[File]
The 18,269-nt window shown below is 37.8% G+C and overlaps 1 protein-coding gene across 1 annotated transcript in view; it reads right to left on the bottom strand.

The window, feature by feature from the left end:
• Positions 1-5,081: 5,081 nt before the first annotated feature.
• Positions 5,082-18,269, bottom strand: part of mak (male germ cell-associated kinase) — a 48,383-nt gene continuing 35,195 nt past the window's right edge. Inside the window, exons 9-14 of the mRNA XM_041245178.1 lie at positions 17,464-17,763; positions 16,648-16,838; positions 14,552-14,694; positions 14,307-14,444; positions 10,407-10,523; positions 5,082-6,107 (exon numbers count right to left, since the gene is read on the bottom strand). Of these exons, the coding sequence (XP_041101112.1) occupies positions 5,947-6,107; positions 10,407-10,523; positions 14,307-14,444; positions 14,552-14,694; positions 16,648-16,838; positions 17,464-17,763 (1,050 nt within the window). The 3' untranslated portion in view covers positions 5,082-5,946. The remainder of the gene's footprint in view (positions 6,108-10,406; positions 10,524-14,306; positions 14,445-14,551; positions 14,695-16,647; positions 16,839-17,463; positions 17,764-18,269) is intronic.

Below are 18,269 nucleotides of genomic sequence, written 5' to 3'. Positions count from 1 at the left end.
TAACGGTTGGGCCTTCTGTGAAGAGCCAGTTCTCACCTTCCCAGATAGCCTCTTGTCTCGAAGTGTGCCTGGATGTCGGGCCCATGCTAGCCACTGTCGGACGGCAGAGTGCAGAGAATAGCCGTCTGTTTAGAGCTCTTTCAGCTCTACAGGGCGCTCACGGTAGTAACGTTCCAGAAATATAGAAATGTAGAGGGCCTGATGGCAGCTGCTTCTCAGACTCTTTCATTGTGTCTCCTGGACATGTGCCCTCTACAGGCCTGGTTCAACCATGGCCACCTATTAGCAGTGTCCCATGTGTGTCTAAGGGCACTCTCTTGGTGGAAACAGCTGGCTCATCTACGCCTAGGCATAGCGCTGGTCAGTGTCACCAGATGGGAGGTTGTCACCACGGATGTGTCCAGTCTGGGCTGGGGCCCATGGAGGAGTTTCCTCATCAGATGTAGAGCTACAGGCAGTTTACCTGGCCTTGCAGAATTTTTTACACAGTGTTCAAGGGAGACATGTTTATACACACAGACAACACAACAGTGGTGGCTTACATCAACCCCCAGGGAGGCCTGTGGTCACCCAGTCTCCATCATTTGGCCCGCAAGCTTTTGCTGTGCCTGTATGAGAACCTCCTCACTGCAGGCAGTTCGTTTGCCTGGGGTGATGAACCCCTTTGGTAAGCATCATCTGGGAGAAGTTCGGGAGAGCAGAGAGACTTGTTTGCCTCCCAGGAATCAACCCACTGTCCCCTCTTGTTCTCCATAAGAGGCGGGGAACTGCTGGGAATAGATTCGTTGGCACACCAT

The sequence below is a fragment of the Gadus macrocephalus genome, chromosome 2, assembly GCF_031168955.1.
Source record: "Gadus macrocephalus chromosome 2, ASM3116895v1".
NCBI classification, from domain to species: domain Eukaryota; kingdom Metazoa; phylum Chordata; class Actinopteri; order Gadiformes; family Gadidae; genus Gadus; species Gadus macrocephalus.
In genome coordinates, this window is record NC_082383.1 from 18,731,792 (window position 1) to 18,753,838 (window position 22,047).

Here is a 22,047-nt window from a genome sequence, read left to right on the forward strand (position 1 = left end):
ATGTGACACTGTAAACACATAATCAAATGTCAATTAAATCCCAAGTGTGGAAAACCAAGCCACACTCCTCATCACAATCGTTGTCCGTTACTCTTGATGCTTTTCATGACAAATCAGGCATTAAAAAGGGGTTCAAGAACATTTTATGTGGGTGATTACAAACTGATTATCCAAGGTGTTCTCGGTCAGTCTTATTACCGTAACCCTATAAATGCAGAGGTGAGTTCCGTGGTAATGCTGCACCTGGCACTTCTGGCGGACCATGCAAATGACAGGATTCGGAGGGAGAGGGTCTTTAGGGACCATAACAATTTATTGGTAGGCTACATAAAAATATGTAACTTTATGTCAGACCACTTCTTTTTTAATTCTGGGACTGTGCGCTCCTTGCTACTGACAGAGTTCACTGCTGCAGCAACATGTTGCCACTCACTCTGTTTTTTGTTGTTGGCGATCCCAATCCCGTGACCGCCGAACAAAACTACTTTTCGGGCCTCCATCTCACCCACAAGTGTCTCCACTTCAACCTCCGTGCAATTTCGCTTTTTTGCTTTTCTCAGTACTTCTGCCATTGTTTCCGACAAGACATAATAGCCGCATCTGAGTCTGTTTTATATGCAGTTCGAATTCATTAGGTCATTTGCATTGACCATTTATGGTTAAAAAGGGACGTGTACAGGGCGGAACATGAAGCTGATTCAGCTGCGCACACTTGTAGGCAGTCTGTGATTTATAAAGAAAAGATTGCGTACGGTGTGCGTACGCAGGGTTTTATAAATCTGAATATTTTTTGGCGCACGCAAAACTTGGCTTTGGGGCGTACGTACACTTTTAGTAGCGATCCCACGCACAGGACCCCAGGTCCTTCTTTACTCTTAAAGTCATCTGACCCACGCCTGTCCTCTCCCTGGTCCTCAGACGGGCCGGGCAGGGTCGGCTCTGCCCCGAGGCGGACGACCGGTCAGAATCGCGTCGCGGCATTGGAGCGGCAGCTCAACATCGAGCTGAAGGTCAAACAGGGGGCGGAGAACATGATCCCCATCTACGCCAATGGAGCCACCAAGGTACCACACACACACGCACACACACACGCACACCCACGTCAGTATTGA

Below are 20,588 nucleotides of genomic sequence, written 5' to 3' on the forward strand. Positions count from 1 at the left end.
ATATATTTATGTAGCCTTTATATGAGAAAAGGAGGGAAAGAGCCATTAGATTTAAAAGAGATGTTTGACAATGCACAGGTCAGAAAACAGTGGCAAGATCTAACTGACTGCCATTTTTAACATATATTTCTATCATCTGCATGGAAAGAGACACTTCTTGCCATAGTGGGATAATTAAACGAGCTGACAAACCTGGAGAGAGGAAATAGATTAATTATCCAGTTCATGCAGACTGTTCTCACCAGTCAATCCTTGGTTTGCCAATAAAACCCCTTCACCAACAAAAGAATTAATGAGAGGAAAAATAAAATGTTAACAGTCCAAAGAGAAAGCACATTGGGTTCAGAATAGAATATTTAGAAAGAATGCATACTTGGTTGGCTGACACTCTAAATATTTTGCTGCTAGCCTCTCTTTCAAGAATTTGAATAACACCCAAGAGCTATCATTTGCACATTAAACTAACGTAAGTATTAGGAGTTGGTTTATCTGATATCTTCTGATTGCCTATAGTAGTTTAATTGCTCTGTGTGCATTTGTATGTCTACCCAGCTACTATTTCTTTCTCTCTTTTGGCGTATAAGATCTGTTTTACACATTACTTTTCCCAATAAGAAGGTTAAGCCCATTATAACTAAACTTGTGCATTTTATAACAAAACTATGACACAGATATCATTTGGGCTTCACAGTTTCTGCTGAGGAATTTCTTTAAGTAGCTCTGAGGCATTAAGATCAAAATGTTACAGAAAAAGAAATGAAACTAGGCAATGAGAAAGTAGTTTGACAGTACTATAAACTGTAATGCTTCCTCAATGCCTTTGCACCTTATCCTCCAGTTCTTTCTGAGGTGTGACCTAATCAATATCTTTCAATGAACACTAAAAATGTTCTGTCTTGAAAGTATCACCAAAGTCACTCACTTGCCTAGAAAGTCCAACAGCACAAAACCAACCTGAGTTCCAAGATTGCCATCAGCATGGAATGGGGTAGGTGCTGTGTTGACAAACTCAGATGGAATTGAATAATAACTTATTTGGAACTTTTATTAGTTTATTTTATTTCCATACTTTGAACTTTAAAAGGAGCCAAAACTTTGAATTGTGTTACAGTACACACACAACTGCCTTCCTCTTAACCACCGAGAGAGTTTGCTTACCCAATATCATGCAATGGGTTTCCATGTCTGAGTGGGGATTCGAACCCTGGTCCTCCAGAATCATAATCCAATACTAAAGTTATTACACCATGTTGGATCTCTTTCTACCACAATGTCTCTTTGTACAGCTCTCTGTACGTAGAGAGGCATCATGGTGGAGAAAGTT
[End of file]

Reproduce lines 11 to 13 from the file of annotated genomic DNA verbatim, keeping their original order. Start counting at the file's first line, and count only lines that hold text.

Here is a 22,047-nt window from a genome sequence, read left to right on the forward strand (position 1 = left end):
ATGTGACACTGTAAACACATAATCAAATGTCAATTAAATCCCAAGTGTGGAAAACCAAGCCACACTCCTCATCACAATCGTTGTCCGTTACTCTTGATGCTTTTCATGACAAATCAGGCATTAAAAAGGGGTTCAAGAACATTTTATGTGGGTGATTACAAACTGATTATCCAAGGTGTTCTCGGTCAGTCTTATTACCGTAACCCTATAAATGCAGAGGTGAGTTCCGTGGTAATGCTGCACCTGGCACTTCTGGCGGACCATGCAAATGACAGGATTCGGAGGGAGAGGGTCTTTAGGGACCATAACAATTTATTGGTAGGCTACATAAAAATATGTAACTTTATGTCAGACCACTTCTTTTTTAATTCTGGGACTGTGCGCTCCTTGCTACTGACAGAGTTCACTGCTGCAGCAACATGTTGCCACTCACTCTGTTTTTTGTTGTTGGCGATCCCAATCCCGTGACCGCCGAACAAAACTACTTTTCGGGCCTCCATCTCACCCACAAGTGTCTCCACTTCAACCTCCGTGCAATTTCGCTTTTTTGCTTTTCTCAGTACTTCTGCCATTGTTTCCGACAAGACATAATAGCCGCATCTGAGTCTGTTTTATATGCAGTTCGAATTCATTAGGTCATTTGCATTGACCATTTATGGTTAAAAAGGGACGTGTACAGGGCGGAACATGAAGCTGATTCAGCTGCGCACACTTGTAGGCAGTCTGTGATTTATAAAGAAAAGATTGCGTACGGTGTGCGTACGCAGGGTTTTATAAATCTGAATATTTTTTGGCGCACGCAAAACTTGGCTTTGGGGCGTACGTACACTTTTAGTAGCGATCCCACGCACAGGACCCCAGGTCCTTCTTTACTCTTAAAGTCATCTGACCCACGCCTGTCCTCTCCCTGGTCCTCAGACGGGCCGGGCAGGGTCGGCTCTGCCCCGAGGCGGACGACCGGTCAGAATCGCGTCGCGGCATTGGAGCGGCAGCTCAACATCGAGCTGAAGGTCAAACAGGGGGCGGAGAACATGATCCCCATCTACGCCAATGGAGCCACCAAGGTACCACACACACACGCACACACACACGCACACCCACGTCAGTATTGA

Below are 20,588 nucleotides of genomic sequence, written 5' to 3' on the forward strand. Positions count from 1 at the left end.